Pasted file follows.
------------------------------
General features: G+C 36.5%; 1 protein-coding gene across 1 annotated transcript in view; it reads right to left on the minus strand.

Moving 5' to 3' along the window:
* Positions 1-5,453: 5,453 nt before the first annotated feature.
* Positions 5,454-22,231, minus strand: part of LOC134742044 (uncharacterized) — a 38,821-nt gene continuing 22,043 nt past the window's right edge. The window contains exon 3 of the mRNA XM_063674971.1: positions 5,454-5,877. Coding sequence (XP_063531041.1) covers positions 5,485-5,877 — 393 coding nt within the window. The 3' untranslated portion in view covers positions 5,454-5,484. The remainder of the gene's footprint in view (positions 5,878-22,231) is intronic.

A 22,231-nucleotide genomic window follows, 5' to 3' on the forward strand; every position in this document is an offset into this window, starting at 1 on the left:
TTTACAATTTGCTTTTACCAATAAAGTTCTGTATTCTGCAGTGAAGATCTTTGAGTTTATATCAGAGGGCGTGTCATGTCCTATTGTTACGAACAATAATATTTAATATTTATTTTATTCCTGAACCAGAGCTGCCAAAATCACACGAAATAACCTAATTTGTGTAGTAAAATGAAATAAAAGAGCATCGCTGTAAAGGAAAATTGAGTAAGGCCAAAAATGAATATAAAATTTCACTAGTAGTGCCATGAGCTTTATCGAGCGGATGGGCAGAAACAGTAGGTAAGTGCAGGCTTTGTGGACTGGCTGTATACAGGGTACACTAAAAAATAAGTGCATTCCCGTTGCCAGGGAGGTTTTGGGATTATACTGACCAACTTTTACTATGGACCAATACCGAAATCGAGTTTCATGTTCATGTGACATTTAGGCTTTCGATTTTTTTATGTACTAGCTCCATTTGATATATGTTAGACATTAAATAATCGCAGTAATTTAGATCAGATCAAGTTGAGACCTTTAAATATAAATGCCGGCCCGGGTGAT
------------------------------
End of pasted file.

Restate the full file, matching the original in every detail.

General features: G+C 36.5%; 1 protein-coding gene across 1 annotated transcript in view; it reads right to left on the minus strand.

Moving 5' to 3' along the window:
* Positions 1-5,453: 5,453 nt before the first annotated feature.
* Positions 5,454-22,231, minus strand: part of LOC134742044 (uncharacterized) — a 38,821-nt gene continuing 22,043 nt past the window's right edge. The window contains exon 3 of the mRNA XM_063674971.1: positions 5,454-5,877. Coding sequence (XP_063531041.1) covers positions 5,485-5,877 — 393 coding nt within the window. The 3' untranslated portion in view covers positions 5,454-5,484. The remainder of the gene's footprint in view (positions 5,878-22,231) is intronic.

A 22,231-nucleotide genomic window follows, 5' to 3' on the forward strand; every position in this document is an offset into this window, starting at 1 on the left:
TTTACAATTTGCTTTTACCAATAAAGTTCTGTATTCTGCAGTGAAGATCTTTGAGTTTATATCAGAGGGCGTGTCATGTCCTATTGTTACGAACAATAATATTTAATATTTATTTTATTCCTGAACCAGAGCTGCCAAAATCACACGAAATAACCTAATTTGTGTAGTAAAATGAAATAAAAGAGCATCGCTGTAAAGGAAAATTGAGTAAGGCCAAAAATGAATATAAAATTTCACTAGTAGTGCCATGAGCTTTATCGAGCGGATGGGCAGAAACAGTAGGTAAGTGCAGGCTTTGTGGACTGGCTGTATACAGGGTACACTAAAAAATAAGTGCATTCCCGTTGCCAGGGAGGTTTTGGGATTATACTGACCAACTTTTACTATGGACCAATACCGAAATCGAGTTTCATGTTCATGTGACATTTAGGCTTTCGATTTTTTTATGTACTAGCTCCATTTGATATATGTTAGACATTAAATAATCGCAGTAATTTAGATCAGATCAAGTTGAGACCTTTAAATATAAATGCCGGCCCGGGTGAT